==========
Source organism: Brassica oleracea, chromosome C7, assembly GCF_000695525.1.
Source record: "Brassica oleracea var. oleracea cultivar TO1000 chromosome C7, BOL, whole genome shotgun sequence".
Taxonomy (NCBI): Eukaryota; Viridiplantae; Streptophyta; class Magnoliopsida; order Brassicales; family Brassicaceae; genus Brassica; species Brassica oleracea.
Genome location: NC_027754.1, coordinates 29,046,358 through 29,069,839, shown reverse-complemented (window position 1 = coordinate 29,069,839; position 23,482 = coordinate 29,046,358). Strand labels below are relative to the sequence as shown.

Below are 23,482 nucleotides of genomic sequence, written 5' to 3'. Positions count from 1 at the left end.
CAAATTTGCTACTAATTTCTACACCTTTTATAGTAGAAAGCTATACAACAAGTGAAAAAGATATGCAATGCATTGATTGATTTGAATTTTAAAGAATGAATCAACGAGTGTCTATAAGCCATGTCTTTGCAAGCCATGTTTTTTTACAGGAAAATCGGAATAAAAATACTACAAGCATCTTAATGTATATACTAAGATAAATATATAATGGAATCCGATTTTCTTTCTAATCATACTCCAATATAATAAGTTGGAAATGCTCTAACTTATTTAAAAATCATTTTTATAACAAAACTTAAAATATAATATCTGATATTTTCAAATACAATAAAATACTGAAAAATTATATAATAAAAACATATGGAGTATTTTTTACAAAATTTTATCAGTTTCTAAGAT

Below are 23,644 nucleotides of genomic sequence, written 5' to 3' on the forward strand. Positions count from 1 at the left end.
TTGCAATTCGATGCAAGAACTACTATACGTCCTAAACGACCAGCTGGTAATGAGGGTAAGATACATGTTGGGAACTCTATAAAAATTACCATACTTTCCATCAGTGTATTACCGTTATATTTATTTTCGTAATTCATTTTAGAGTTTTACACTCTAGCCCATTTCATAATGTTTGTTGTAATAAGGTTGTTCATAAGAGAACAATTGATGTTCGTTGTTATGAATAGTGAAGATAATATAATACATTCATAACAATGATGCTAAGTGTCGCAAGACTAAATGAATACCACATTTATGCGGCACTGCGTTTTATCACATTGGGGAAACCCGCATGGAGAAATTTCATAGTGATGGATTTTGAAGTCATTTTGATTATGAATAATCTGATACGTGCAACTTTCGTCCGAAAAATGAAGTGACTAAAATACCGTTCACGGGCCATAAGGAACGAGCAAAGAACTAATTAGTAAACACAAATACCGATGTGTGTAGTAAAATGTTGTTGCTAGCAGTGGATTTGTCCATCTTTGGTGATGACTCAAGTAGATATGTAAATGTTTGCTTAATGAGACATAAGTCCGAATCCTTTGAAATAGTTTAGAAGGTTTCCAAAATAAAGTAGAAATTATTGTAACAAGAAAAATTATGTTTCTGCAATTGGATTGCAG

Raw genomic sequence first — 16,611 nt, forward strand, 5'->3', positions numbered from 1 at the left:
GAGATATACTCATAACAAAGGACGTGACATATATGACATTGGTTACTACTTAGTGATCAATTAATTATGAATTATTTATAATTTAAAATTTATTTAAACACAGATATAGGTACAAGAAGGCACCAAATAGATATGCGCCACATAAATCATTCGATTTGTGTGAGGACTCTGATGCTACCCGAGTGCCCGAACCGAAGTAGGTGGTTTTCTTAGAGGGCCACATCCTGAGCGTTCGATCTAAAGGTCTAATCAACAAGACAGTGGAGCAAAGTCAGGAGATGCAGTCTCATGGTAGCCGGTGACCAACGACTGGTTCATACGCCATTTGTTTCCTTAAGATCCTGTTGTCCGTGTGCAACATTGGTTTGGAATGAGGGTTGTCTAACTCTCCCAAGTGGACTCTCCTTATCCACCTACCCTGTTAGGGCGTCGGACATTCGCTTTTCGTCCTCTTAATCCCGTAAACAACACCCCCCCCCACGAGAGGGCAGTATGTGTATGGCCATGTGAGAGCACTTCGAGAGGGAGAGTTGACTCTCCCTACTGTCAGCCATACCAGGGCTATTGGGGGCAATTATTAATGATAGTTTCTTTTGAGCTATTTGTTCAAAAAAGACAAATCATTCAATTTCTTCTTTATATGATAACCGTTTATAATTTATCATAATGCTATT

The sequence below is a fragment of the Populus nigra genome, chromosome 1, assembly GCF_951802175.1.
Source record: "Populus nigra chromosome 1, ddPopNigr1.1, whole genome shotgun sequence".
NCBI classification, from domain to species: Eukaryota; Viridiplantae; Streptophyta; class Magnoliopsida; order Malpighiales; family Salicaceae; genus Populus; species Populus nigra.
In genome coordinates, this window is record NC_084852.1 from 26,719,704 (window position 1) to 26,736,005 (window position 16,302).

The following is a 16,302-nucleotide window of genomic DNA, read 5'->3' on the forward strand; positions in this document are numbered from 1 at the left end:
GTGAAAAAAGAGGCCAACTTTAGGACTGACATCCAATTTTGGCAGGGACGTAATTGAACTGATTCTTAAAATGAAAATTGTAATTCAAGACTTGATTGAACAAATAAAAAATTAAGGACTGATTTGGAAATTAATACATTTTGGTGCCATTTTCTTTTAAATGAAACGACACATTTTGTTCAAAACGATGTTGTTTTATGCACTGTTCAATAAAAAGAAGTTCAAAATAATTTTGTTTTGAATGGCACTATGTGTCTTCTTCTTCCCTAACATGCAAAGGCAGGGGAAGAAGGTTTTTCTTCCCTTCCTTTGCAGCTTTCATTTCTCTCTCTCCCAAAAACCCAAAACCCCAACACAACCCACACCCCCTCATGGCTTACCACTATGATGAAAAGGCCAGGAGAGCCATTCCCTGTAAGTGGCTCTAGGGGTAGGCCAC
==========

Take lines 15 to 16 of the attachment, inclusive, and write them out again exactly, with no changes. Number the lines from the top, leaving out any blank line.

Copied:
The following is a 16,302-nucleotide window of genomic DNA, read 5'->3' on the forward strand; positions in this document are numbered from 1 at the left end:
GTGAAAAAAGAGGCCAACTTTAGGACTGACATCCAATTTTGGCAGGGACGTAATTGAACTGATTCTTAAAATGAAAATTGTAATTCAAGACTTGATTGAACAAATAAAAAATTAAGGACTGATTTGGAAATTAATACATTTTGGTGCCATTTTCTTTTAAATGAAACGACACATTTTGTTCAAAACGATGTTGTTTTATGCACTGTTCAATAAAAAGAAGTTCAAAATAATTTTGTTTTGAATGGCACTATGTGTCTTCTTCTTCCCTAACATGCAAAGGCAGGGGAAGAAGGTTTTTCTTCCCTTCCTTTGCAGCTTTCATTTCTCTCTCTCCCAAAAACCCAAAACCCCAACACAACCCACACCCCCTCATGGCTTACCACTATGATGAAAAGGCCAGGAGAGCCATTCCCTGTAAGTGGCTCTAGGGGTAGGCCAC